Are we right to demonise drink? | Alcohol


I often have this illusion when I walk into a supermarket where the only products we can buy are the ones that are good for us. carbonated beverages high in sugar and dangerous additives (Health Canada recommends limiting alcohol to two drinks per week on January 18).

I also like alcohol, but now I’m enjoying the dry January. I can’t remember the last time a doctor or dentist survey asked me how many hamburgers, potato chips, or cakes I typically eat in a week.

I exercise regularly and usually drink wisely and refrain from drinking a few days a week. I have not. I am outraged that we are being warned about how much we drink while feeling that little attention is paid to obesity and poor diet in our society. mosquito?
David Roberts
Exeter

Alcohol is responsible for at least 1,000 cancer cases in Ireland each year, and one in eight breast cancer cases is attributable to alcohol use. Even one or two drinks a day can increase your risk of cancer. The risks are the same whether it’s wine, spirits or beer. Unfortunately, there is a very low level of public awareness that alcohol is classified as a Group 1 carcinogen, meaning that alcohol is carcinogenic to humans. That is why Ireland has passed legislation providing health information labels for alcohol products, including warnings about the dangers of cancer, liver disease and drinking during pregnancy. It is not surprising that the alcohol industry, which advertises its products with carefully crafted myths of good times for all, is opposed to mandating the provision of facts (Irish Alcohol Health of 12 January Anger is brewing in Italy against the warning plan).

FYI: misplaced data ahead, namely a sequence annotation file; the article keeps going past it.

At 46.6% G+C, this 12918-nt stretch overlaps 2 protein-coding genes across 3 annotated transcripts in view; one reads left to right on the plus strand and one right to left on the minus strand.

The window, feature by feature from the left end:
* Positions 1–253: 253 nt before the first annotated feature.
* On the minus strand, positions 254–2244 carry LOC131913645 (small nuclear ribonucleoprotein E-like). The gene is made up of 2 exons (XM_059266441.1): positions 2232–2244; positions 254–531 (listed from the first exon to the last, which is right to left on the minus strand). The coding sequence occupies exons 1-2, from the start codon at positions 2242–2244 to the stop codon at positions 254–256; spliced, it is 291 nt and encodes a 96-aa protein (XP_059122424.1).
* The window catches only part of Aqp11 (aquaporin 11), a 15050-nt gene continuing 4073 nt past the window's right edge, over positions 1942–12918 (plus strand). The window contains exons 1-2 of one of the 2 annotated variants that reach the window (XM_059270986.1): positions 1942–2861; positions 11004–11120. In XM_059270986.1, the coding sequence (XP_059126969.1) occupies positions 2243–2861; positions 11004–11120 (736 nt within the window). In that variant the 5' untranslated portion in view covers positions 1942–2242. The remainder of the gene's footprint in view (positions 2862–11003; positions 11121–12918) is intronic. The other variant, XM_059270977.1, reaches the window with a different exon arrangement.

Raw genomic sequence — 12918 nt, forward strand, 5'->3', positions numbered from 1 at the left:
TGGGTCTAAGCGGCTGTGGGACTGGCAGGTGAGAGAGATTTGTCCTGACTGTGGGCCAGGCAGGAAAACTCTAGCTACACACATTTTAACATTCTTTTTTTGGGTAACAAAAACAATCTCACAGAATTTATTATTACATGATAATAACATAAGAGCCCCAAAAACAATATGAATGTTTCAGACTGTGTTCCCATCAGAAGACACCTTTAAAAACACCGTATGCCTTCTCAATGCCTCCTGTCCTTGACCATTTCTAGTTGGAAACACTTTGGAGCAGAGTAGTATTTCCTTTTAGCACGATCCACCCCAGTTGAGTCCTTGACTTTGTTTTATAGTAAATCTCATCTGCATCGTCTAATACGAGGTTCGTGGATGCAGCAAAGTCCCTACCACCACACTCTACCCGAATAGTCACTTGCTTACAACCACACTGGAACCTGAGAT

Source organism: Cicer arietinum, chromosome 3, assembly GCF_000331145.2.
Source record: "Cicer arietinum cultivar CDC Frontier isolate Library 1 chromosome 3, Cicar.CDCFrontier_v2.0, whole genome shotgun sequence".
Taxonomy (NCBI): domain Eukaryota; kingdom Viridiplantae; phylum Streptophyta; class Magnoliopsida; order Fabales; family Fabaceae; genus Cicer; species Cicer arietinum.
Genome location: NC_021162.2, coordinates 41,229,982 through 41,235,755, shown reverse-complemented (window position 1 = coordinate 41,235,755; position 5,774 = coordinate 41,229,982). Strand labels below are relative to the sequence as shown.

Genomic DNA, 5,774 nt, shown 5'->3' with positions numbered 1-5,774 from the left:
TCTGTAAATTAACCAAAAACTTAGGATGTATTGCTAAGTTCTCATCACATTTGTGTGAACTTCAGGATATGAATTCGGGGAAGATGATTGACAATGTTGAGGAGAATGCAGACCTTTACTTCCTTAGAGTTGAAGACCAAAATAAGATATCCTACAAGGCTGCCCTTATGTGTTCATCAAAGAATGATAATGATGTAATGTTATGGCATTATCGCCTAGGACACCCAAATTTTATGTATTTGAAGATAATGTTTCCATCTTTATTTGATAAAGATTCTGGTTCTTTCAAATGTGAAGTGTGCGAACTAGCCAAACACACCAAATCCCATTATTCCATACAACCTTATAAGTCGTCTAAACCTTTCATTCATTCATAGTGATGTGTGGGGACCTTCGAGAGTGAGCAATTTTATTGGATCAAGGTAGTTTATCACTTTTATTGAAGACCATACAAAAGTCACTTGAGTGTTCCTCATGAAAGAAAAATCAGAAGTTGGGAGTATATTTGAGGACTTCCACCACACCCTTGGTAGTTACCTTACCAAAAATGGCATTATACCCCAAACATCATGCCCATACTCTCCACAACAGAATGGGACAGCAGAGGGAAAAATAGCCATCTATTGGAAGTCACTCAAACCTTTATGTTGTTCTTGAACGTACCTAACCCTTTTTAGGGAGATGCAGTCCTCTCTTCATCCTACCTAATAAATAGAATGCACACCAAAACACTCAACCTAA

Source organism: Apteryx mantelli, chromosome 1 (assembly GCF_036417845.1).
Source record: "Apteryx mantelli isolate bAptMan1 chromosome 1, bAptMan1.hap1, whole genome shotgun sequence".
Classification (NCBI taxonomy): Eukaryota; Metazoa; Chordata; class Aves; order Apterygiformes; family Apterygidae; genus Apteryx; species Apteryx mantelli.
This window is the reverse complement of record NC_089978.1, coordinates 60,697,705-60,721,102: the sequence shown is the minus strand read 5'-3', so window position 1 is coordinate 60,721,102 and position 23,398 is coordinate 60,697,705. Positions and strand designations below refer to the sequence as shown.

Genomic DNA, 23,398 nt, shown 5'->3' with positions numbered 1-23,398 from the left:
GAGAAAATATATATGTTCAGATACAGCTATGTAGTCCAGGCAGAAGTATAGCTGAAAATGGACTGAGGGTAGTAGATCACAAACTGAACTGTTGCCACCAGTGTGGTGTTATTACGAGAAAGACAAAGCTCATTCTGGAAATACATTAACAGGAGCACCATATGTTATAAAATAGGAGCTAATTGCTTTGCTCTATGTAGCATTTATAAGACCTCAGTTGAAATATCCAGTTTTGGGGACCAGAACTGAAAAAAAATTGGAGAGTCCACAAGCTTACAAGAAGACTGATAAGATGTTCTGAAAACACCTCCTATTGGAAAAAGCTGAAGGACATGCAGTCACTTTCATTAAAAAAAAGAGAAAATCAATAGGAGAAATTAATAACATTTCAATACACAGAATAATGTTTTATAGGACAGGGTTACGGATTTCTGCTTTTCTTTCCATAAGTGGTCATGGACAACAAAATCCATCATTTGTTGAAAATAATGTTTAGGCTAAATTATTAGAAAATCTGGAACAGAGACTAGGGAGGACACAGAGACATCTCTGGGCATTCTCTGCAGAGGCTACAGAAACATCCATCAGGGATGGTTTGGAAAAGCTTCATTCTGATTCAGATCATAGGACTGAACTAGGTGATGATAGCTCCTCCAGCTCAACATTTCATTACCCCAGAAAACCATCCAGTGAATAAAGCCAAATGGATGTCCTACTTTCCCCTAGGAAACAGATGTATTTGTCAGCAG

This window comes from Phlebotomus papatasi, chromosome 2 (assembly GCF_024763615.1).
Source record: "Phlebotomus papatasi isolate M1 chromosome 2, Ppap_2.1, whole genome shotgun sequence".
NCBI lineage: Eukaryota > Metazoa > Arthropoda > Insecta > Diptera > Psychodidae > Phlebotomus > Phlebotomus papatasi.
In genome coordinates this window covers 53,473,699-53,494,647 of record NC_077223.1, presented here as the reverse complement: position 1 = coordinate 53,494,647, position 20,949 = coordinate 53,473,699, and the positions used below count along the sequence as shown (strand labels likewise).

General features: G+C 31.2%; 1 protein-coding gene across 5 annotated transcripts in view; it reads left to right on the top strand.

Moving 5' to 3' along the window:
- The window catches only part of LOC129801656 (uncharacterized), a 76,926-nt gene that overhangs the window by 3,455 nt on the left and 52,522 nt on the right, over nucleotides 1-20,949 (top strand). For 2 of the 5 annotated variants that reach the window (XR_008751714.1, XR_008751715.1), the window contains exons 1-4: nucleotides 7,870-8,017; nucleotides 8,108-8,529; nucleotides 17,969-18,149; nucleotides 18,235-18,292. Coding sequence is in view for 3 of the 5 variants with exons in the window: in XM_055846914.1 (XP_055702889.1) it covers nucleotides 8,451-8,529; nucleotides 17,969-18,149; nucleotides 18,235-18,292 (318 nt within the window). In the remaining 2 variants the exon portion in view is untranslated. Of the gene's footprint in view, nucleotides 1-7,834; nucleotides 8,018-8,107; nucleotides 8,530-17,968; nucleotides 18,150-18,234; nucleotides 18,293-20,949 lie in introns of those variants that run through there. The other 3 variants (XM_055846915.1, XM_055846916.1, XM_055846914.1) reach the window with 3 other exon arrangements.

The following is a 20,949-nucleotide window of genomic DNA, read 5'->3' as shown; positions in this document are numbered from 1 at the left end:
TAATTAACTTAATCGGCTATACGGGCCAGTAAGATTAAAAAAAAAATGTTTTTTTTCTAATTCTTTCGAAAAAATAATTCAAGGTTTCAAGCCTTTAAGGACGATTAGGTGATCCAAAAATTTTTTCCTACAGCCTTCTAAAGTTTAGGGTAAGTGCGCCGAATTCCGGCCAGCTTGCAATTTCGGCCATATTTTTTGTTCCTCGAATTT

Dr. Sheila Gilhyney
CEO of Alcohol Action Ireland



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